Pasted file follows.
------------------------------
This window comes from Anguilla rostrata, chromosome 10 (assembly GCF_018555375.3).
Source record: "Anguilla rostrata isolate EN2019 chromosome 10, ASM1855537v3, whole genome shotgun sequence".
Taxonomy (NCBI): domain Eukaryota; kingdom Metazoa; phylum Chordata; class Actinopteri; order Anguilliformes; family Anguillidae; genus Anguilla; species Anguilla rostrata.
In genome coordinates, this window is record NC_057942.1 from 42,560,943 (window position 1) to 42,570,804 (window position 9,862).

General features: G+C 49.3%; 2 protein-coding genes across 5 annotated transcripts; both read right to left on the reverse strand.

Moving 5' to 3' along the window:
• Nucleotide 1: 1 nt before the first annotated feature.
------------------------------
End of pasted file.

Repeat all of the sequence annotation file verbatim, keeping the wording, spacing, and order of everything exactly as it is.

This window comes from Anguilla rostrata, chromosome 10 (assembly GCF_018555375.3).
Source record: "Anguilla rostrata isolate EN2019 chromosome 10, ASM1855537v3, whole genome shotgun sequence".
Taxonomy (NCBI): domain Eukaryota; kingdom Metazoa; phylum Chordata; class Actinopteri; order Anguilliformes; family Anguillidae; genus Anguilla; species Anguilla rostrata.
In genome coordinates, this window is record NC_057942.1 from 42,560,943 (window position 1) to 42,570,804 (window position 9,862).

General features: G+C 49.3%; 2 protein-coding genes across 5 annotated transcripts; both read right to left on the reverse strand.

Moving 5' to 3' along the window:
• Nucleotide 1: 1 nt before the first annotated feature.